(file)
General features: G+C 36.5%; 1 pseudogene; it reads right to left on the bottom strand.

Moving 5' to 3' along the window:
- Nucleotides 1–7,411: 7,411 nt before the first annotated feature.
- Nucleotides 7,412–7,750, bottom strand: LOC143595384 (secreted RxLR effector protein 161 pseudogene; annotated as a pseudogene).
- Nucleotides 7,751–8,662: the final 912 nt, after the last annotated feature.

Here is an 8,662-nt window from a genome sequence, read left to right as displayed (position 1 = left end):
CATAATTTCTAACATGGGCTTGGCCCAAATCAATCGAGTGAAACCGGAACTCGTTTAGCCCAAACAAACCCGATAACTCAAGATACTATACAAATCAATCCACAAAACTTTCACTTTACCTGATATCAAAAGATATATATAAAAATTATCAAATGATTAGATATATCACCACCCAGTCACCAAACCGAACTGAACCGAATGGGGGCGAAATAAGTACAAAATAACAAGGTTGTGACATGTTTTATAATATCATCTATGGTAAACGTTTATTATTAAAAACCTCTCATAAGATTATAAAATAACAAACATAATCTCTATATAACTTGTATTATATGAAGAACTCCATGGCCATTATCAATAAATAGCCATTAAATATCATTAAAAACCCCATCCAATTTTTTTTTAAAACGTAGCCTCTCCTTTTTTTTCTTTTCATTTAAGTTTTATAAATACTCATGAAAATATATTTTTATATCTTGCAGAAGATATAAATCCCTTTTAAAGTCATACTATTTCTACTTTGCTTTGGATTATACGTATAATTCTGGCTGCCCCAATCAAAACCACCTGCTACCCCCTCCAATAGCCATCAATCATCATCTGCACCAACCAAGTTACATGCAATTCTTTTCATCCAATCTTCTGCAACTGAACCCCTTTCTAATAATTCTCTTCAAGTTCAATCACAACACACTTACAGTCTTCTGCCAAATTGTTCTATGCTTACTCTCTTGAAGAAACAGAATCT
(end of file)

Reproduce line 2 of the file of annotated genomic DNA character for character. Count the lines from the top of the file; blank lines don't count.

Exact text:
Moving 5' to 3' along the window: